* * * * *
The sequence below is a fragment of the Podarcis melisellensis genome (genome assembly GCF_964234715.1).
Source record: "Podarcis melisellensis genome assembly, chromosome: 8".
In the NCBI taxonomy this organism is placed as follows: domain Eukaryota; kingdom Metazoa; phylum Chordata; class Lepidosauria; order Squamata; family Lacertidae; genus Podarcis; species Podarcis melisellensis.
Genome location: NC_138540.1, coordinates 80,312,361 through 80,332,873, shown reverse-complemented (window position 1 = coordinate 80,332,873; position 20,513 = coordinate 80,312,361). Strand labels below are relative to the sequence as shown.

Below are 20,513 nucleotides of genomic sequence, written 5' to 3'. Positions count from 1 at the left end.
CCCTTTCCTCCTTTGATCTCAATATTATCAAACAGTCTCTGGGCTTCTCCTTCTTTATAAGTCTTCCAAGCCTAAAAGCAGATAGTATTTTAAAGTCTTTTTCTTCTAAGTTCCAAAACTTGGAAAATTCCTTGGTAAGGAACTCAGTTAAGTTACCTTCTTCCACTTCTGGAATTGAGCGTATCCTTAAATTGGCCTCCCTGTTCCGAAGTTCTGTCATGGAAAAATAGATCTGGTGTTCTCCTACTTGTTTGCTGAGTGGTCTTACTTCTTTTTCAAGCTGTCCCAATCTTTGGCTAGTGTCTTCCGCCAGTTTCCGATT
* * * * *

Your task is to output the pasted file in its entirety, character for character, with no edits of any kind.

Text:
The sequence below is a fragment of the Podarcis melisellensis genome (genome assembly GCF_964234715.1).
Source record: "Podarcis melisellensis genome assembly, chromosome: 8".
In the NCBI taxonomy this organism is placed as follows: domain Eukaryota; kingdom Metazoa; phylum Chordata; class Lepidosauria; order Squamata; family Lacertidae; genus Podarcis; species Podarcis melisellensis.
Genome location: NC_138540.1, coordinates 80,312,361 through 80,332,873, shown reverse-complemented (window position 1 = coordinate 80,332,873; position 20,513 = coordinate 80,312,361). Strand labels below are relative to the sequence as shown.

Below are 20,513 nucleotides of genomic sequence, written 5' to 3'. Positions count from 1 at the left end.
CCCTTTCCTCCTTTGATCTCAATATTATCAAACAGTCTCTGGGCTTCTCCTTCTTTATAAGTCTTCCAAGCCTAAAAGCAGATAGTATTTTAAAGTCTTTTTCTTCTAAGTTCCAAAACTTGGAAAATTCCTTGGTAAGGAACTCAGTTAAGTTACCTTCTTCCACTTCTGGAATTGAGCGTATCCTTAAATTGGCCTCCCTGTTCCGAAGTTCTGTCATGGAAAAATAGATCTGGTGTTCTCCTACTTGTTTGCTGAGTGGTCTTACTTCTTTTTCAAGCTGTCCCAATCTTTGGCTAGTGTCTTCCGCCAGTTTCCGATT